Flash fiction is fun way to practice the art of brevity and I’m having a lot of fun playing with a different style of writing than I’m used to. I’m working on developing a thick skin for when the rejection slips start filtering through…. 🙂

  3. A great post and good point. Sometimes you just got to get it out and worry about the rest later 🙂

    • Exactly!

      First drafts are meant to be messy and meandering – well, mine are anyway!

      I think the best way to let your creative side out is to just unleash it without much thought as to what you’re writing. Going back and making sense of it is what editing is for…. 🙂

  4. Everything we do as writers serves as a lesson for the next project we undertake. It’s a learning curve that no one really masters. But too often, the one thing that holds us back is our reluctance to take that final step and post/submit our work. Our stories will never be perfect in our own eyes and there are times that we need another pair of (reader’s) eyes to see what we’re missing.

    If nothing else, the challenge is a great way to learn how to cut down excessive verbiage and it’s fun to boot. Welcome aboard.

    • Thanks for the warm welcome, Chris 🙂

      I absolutely agree that writing is a learning curve that can never be truly mastered. I know that I will always find ways that I could have/should have improved on things before submitting or posting but I guess that is because I am my own harshest critic.

      I do need to just take the plunge and start getting my pieces submitted to various publications. Even if all I get is a bunch of rejection letters at the end of it, I’ll at least be learning what does/doesn’t work 🙂

  5. I adore flash fiction, it is one of my favourite ways to write. It forces you to use really strong verbs instead of adjectives to cut down on your word count. I find it a great way to strengthen your writing.

    • I completely agree!

      Flash fiction is something that I’m still fairly new to but I am finding that it has already helped to strengthen my writing as a whole. It really helps to get rid of all of those superfluous words that tend to creep into my writing. Plus, it’s fun too – that helps! 😆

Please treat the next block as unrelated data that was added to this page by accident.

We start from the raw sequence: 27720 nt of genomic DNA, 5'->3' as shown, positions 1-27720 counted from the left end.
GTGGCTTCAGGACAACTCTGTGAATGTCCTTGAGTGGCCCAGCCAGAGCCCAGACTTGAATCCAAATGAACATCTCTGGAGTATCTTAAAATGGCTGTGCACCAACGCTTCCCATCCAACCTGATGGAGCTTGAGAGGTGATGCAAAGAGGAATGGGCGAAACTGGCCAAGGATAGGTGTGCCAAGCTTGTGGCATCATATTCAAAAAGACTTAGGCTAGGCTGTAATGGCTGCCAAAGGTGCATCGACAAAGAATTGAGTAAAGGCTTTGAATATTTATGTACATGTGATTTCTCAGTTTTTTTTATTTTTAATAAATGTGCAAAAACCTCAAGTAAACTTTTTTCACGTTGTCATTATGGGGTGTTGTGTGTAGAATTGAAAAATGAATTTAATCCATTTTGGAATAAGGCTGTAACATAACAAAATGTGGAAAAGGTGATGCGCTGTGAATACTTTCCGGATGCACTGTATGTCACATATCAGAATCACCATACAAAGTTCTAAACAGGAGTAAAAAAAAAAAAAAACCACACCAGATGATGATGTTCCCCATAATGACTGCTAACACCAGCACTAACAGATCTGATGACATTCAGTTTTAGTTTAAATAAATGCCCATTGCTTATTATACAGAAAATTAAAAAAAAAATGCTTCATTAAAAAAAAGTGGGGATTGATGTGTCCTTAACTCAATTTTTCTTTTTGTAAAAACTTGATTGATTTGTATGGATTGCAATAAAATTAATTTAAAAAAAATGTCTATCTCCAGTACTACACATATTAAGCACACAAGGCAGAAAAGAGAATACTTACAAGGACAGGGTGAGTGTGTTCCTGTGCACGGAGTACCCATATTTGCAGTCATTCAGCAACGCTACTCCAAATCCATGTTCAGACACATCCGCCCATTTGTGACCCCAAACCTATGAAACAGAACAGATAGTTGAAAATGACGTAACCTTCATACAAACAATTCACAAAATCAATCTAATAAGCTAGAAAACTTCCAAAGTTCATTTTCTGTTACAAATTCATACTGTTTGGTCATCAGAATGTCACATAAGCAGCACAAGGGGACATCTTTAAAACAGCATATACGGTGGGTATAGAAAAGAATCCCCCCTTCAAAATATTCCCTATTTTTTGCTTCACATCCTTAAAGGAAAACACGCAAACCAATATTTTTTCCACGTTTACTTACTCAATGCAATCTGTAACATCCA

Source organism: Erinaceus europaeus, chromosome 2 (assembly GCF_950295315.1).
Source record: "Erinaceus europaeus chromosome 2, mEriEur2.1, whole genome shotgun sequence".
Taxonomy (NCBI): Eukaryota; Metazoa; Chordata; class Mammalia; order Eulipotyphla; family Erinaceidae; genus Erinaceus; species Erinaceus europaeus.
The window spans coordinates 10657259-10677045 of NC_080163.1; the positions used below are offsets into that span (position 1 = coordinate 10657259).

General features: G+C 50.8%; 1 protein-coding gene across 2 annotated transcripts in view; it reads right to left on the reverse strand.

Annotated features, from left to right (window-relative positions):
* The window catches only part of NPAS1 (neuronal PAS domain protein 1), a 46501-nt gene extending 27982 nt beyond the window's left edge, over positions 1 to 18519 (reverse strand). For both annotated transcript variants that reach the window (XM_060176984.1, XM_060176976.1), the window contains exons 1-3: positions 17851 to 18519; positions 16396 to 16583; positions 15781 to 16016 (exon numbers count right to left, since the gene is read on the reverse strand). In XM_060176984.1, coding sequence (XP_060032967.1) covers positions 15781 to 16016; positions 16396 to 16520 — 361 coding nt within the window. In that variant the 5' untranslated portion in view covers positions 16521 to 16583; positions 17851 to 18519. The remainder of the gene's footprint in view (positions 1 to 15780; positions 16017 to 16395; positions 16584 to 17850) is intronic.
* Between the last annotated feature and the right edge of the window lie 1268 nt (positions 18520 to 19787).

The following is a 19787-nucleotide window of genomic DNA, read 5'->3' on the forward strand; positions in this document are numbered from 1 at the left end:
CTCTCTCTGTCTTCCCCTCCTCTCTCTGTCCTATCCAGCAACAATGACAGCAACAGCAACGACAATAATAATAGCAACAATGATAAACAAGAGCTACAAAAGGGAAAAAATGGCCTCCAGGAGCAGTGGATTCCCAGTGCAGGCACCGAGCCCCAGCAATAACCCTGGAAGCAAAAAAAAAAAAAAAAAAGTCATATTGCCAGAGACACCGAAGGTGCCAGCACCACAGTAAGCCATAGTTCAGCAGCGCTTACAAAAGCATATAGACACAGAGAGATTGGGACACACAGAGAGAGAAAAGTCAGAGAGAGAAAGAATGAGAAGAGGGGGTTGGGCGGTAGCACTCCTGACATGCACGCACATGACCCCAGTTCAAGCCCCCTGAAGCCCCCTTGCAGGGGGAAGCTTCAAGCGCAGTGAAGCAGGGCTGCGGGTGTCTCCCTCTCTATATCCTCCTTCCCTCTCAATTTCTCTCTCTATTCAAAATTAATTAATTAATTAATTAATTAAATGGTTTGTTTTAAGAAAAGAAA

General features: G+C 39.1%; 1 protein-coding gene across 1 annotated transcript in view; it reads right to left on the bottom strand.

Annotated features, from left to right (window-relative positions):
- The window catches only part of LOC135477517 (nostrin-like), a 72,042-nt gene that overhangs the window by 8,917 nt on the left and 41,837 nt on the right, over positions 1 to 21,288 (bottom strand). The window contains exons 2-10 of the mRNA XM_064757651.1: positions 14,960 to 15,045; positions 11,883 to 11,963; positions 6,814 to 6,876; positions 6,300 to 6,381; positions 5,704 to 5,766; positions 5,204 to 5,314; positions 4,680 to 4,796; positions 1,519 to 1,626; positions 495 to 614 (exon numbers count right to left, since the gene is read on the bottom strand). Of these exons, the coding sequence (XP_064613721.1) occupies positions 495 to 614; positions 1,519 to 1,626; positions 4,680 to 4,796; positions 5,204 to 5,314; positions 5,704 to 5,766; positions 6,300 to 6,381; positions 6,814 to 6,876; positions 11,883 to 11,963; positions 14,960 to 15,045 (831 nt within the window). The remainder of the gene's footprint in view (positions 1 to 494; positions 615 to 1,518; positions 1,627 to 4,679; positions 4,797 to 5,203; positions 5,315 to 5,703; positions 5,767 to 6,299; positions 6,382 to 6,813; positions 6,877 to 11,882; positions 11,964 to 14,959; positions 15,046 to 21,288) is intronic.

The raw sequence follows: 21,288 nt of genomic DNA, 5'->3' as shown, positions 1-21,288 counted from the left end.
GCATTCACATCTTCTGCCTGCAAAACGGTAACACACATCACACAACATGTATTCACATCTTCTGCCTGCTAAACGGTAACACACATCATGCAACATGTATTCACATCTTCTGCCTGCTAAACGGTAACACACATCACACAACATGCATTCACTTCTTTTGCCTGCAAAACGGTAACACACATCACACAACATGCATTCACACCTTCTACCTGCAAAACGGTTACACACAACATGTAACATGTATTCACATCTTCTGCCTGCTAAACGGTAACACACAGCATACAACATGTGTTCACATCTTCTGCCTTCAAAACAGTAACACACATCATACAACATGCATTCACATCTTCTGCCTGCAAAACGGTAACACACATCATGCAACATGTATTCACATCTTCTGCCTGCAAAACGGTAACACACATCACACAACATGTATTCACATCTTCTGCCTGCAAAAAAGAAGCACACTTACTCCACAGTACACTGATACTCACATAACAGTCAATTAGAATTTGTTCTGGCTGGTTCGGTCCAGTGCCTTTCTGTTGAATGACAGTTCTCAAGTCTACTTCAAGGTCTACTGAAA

6. I’m a fan, Heather. Just go for it and don’t think too much! Congrats on making the cut for DC’s internship. Make it happen, Girl. It would be a fantastic experience for you!)

  7. Hi Heather. Good for you. Just keep going. I totally agree with this quote. I think I mentioned to you once about a book I was reading called, “The War of Art”? Anyhow, this author talks about how resistance is art’s greatest enemy. He could find so many other things to do, except sit down to write. He says that it doesn’t matter what you write about, or if you did well or not on a given day, but that you just simply did it.
    “Think of it as a muscle than needs constant training in order to become stronger”
    –As one that is certified in fitness and nutrition, I can truly appreciate this analogy. And it’s like anything in life, or any talent that one has. If you don’t do anything with it, it lays lament. The more we do something, the better we get. Just like the age-old saying, “practice makes perfect”.
    Thanks for the post Heather.

    • Thanks so much for your wonderful comments, Staci.

      Yes, I do remember you mentioning the book ‘The War of Art’ and I have been meaning to add it to my reading list. I totally agree that the most important thing is that, as writers, we need to sit down each and every day to practice our craft, regardless of whether what we write could be deemed as being any good 🙂

      Practice definitely makes perfect when it comes to writing. Honestly, my first forays into writing were pretty bad, but I’ve found that the more I write, the more polished it becomes (I hope!)